These layering systems are amazing, but they’re also expensive. Kuiu had a more affordable line called the Teton system, and it still came in at about $800 if you fully kit yourself out.  Do that twice and you’re spending $1600 for camouflage that won’t help you one bit if you suck at staying still or playing the wind.  Brands can’t live on someone buying just one hat or one pair of pants.  They need you to buy multiple items because at the end of the day they have bills to pay, but so do you.  Again, I know camouflage won’t hurt me in the field, but is it really worth the extra cash I’m dishing out?  Maybe, maybe not.  I’m going to switch to solids and find out, but that’s me.


One last and final note on the marketing uses of camouflage.  Remember those Sitka videos I mentioned earlier (listed below)?  For what seemed like forever, Sitka stuck with the idea of the color green being an unnecessary color in big game hunting camouflage because deer can’t see the color green very well so there’s no need to have it in there.  Well, it seems like one of two things happened in the past few years.  Either hoofed animals once again evolved at an exponential rate to where they that gray scale open country pattern is no longer effective orrrrrrrr, Sitka saw a decline in sales because followers of their three previous big game patterns and already purchased all they needed for their hunts and were no longer making additional orders.  A decline in sales might be an indication that those loyal customers could be making purchases with other brands who were coming out with patterns that looked better to the human eye against brown and green backdrops and to retain those customers, Sitka created that nifty digital Subalpine pattern which looks super badass in pictures where there’s lots of greenery.  And voila, more purchase orders!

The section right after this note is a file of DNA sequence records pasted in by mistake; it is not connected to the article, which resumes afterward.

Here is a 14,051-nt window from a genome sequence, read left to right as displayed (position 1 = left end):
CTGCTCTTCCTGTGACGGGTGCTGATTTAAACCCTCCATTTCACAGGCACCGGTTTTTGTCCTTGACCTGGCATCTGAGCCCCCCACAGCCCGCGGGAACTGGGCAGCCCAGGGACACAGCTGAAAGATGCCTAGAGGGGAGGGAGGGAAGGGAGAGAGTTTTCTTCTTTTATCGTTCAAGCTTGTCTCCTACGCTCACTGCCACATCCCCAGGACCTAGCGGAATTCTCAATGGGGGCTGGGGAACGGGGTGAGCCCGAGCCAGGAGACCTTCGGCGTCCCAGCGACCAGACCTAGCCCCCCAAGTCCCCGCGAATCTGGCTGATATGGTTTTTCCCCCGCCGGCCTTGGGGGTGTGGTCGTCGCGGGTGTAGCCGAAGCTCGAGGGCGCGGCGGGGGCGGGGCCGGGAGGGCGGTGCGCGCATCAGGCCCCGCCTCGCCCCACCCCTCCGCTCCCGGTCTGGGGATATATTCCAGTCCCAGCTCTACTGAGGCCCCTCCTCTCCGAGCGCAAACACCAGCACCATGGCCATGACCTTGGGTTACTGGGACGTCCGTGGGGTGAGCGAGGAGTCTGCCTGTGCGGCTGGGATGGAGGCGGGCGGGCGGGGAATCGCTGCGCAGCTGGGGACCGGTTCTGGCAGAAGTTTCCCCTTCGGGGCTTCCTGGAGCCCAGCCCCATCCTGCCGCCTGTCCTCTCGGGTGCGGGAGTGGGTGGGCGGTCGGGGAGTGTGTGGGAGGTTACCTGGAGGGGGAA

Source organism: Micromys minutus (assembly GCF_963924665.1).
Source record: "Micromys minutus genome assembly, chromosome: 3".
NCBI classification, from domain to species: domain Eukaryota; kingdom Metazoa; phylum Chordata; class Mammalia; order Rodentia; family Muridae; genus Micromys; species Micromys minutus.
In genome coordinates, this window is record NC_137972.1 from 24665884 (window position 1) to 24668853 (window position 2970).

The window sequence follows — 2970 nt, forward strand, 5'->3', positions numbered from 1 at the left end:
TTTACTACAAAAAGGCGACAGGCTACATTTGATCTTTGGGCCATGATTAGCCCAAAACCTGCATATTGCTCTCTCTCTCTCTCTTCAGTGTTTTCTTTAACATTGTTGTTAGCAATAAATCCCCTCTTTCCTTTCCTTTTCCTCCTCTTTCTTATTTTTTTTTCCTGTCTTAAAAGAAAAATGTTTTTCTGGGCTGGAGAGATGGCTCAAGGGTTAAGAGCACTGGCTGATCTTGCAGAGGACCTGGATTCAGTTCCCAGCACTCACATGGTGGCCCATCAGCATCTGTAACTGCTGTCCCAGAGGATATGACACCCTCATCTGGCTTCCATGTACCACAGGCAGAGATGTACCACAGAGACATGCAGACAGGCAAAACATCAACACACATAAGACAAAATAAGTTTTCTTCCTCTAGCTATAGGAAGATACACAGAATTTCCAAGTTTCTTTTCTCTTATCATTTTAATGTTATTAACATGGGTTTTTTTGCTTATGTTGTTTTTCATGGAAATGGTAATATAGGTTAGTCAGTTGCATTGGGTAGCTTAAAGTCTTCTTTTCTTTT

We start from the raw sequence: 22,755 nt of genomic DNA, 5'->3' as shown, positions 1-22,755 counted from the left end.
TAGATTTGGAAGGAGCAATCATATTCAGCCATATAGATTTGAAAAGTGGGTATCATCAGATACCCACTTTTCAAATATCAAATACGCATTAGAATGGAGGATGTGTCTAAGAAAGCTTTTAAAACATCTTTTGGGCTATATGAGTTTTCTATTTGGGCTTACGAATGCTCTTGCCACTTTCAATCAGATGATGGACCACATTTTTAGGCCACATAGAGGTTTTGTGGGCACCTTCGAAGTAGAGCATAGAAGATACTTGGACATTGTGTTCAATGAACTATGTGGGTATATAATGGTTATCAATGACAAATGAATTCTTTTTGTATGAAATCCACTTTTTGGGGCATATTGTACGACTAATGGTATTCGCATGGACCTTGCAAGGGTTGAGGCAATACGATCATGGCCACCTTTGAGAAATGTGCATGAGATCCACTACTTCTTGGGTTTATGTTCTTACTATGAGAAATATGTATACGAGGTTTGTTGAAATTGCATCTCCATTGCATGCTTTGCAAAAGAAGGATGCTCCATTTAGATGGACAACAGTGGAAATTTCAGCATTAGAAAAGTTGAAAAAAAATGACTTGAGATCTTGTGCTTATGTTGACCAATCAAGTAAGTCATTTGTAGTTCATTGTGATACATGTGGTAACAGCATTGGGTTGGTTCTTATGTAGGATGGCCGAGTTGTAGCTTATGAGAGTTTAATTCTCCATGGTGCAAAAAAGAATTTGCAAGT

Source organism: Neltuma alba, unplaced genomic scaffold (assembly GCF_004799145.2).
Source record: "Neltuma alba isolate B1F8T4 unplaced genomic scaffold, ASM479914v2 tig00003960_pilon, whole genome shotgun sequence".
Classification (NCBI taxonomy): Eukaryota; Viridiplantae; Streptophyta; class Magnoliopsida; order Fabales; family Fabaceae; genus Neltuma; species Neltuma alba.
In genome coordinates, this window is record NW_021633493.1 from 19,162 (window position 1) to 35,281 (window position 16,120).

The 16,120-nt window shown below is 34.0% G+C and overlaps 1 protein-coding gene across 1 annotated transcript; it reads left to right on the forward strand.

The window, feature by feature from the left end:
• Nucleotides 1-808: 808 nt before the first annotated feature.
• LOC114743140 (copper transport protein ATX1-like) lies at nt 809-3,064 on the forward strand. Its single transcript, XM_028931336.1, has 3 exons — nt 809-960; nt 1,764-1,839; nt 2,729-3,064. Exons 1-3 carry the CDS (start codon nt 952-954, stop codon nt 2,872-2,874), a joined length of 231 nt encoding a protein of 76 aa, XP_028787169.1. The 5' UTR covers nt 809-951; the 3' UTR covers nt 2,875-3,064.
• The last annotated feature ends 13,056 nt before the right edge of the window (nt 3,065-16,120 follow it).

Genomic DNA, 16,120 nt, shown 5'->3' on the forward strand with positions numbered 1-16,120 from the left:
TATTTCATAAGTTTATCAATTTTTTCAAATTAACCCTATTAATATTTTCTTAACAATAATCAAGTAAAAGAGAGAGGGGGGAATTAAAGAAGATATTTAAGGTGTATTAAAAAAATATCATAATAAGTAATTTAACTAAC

For the record, I’m not saying NOT to buy camouflage, I’m simply pointing out where it plays a role in the industry as a whole and why literally every brand has a different pattern now.  At least Kuiu, Sitka, Kryptek, and a few others have vastly different patterns for varying terrains.  First Lite launched two patterns in pretty much two years; first Fusion then Cipher.  I can’t for the life of me tell the damn difference, but they do look pretty sweet and in my humble opinion are likely the best contenders out there in terms of overall camouflage sneakiness.  

References Videos:




 Number 3:  Options, Options, and More Options


My third and final reason why you should consider quitting camouflage is to regain the options you once had in the good old days when everyone had the same patterns on their apparel.  In the last few years, you’ve seen brands like Sitka be leaders in the category of “solids.”  This might be another way to market their clothing to the regular every day wear and I’m totally down with that.  In fact, I welcome it with open arms!  I freaking love it!  What it does for me is it allows me to purchase my favorite pair of pants in the color brown from one brand and pair it with a perfect fitting jacket from another brand (another reason why I am getting away from camouflage systems is that not every piece of that brands apparel fits me right).  How cool is that?!  And there’s an interesting thing that happens when you do this mismatch of brands, colors, and what-have-you.